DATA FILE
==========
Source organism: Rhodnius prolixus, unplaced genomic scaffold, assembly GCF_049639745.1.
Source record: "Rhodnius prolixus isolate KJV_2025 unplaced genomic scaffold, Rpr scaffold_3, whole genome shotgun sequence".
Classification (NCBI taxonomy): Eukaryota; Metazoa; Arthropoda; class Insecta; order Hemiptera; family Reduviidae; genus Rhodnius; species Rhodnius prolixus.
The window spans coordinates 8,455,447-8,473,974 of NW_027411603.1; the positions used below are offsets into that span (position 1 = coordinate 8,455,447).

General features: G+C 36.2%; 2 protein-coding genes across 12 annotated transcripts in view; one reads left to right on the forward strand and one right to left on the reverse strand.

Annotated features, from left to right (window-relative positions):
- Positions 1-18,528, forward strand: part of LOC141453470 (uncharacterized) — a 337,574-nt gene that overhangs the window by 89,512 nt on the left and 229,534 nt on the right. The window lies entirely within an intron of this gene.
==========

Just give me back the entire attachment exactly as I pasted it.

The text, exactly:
Source organism: Rhodnius prolixus, unplaced genomic scaffold, assembly GCF_049639745.1.
Source record: "Rhodnius prolixus isolate KJV_2025 unplaced genomic scaffold, Rpr scaffold_3, whole genome shotgun sequence".
Classification (NCBI taxonomy): Eukaryota; Metazoa; Arthropoda; class Insecta; order Hemiptera; family Reduviidae; genus Rhodnius; species Rhodnius prolixus.
The window spans coordinates 8,455,447-8,473,974 of NW_027411603.1; the positions used below are offsets into that span (position 1 = coordinate 8,455,447).

General features: G+C 36.2%; 2 protein-coding genes across 12 annotated transcripts in view; one reads left to right on the forward strand and one right to left on the reverse strand.

Annotated features, from left to right (window-relative positions):
- Positions 1-18,528, forward strand: part of LOC141453470 (uncharacterized) — a 337,574-nt gene that overhangs the window by 89,512 nt on the left and 229,534 nt on the right. The window lies entirely within an intron of this gene.